Due to the COVID-19 pandemic, students were provided gift cards for Walmart instead of food items. This allowed students to maintain physical distancing and respect public health guidelines. Gift cards also allowed students in need to order groceries online and have them delivered.
This year, we collaborated with Brock University to launch a brand new website for the Food First program, making it easier and more intuitive for students to navigate. The new portal includes a simple form for students to fill out in order to request a Walmart gift card. The program operates on the honour system, in order to ensure that support is easily and quickly accessible to those in need when they need it.
The site also has a new donation page for Brock staff, alumni and community members who are willing and able to donate towards the important program. Since we began accepting donations in September, we have received over$10,000 from members of the Brock community. 100 per cent of the money that is donated is spent on purchasing additional gift cards for students.
Additionally, in November of 2020, BUSU Advocacy ran the Hungry for Change Campaign. This campaign complemented the Food First Program by highlighting student food insecurity across Canada and at Brock more specifically. It also encouraged those in need to check out the program and request a gift card if they are experiencing food insecurity.
Since September, we have provided 246 gift cards to students experiencing food insecurity, equalling $6150 in financial support provided directly to those in need when they needed it, so as to allow them to maintain a well-balanced diet.
Going forward, the hope is to continue to expand the Food First Program with the help of the generous financial support provided by the Graduate Students’ Association, who we continue to work with on this important project, and donations from Brock staff, alumni and community members. Working together, we can help to end food insecurity amongst the Brock student body.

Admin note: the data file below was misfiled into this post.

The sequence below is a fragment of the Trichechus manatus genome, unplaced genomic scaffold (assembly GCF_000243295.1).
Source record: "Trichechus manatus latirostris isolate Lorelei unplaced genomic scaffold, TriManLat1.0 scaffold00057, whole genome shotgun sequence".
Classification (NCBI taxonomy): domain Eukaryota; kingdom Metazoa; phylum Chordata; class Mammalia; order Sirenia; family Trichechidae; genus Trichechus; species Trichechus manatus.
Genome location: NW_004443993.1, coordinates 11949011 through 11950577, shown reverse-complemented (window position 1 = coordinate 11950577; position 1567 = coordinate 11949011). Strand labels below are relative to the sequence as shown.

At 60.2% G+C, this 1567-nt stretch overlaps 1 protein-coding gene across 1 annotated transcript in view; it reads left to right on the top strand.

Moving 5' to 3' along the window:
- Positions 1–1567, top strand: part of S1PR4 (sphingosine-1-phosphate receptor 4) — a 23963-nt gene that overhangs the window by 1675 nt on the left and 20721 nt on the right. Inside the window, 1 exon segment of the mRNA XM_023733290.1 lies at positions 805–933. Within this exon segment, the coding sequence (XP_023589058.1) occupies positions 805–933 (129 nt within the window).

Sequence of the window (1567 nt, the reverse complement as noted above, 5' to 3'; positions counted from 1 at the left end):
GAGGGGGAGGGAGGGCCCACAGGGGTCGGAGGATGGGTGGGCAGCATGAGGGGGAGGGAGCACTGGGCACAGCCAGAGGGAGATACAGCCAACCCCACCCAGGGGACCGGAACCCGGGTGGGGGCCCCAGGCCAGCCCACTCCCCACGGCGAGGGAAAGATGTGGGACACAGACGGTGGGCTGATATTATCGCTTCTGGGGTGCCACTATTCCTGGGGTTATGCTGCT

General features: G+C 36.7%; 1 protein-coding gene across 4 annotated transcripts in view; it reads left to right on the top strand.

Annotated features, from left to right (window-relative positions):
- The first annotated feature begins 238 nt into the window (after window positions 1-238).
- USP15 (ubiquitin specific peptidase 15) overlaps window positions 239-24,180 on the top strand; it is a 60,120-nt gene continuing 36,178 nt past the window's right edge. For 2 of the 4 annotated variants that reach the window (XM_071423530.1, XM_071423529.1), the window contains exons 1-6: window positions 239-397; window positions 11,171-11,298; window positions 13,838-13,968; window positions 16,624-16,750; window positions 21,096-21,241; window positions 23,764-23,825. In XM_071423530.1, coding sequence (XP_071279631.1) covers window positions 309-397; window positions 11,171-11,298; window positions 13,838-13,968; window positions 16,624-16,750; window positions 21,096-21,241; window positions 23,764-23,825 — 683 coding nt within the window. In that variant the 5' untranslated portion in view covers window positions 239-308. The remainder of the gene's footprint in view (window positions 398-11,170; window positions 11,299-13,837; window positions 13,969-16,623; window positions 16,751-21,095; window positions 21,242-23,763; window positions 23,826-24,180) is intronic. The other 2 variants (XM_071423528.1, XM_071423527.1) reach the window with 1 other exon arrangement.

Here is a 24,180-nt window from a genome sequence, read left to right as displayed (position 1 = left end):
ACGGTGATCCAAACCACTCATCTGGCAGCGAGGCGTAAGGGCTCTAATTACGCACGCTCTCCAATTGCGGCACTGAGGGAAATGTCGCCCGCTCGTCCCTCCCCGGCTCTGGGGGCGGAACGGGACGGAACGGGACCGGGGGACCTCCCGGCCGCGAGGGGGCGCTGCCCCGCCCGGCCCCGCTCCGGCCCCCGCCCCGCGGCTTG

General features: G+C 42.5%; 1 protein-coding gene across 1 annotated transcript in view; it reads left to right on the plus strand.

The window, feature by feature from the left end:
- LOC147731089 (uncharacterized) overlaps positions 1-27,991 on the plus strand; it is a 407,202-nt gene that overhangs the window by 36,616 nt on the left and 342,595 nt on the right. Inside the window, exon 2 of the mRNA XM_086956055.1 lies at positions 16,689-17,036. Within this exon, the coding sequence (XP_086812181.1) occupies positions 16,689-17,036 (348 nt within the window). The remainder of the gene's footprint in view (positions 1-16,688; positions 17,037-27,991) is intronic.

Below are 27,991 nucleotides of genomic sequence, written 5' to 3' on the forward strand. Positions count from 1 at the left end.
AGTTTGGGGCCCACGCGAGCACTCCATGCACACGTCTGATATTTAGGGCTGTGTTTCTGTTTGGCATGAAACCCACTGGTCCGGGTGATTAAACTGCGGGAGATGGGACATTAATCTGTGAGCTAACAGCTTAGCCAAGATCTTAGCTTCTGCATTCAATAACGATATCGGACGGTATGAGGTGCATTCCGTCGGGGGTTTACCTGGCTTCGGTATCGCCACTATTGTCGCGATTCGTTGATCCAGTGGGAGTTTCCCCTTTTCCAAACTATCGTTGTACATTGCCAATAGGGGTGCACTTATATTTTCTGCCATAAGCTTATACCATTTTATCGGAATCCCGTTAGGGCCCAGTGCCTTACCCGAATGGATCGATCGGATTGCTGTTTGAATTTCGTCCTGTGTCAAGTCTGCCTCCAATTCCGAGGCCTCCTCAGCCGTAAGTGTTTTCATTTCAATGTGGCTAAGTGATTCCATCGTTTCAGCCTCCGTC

New Water Stations
In collaboration with Brock University, we have installed five more water stations across campus with the financial support of the Green Levy.
Students at Brock can easily refill their reusable water bottles at one of the 66 environmentally sustainable water stations found on campus. Since the first water station installation in 2015, the water stations have diverted 6.2 million plastic water bottles from landfills. The five new stations are easily accessible and are located in areas that previously had no efficient way to fill up reusable water bottles. The stations are in East Academic Level 1 and Level 3, Welch Hall Level 1 and Level 3, and Thistle Complex’s North Corridor.
The water stations were made possible by funding from the Green Levy. The cost of a Single Pedestal Unit was $1,575.00. Brock University paid for the installation of the units, while the Green Levy funded the units.
The Green Levy was originally passed in 2010 in order to secure more funding for environmental sustainability projects on campus. Since 2010, the Green Levy has been spent on a variety of projects to improve environmental sustainability on campus. Some of these projects include reusable coffee cups at General Brock, glass Tupperware and water bottle giveaways, and biodegradable cutlery at Union Station.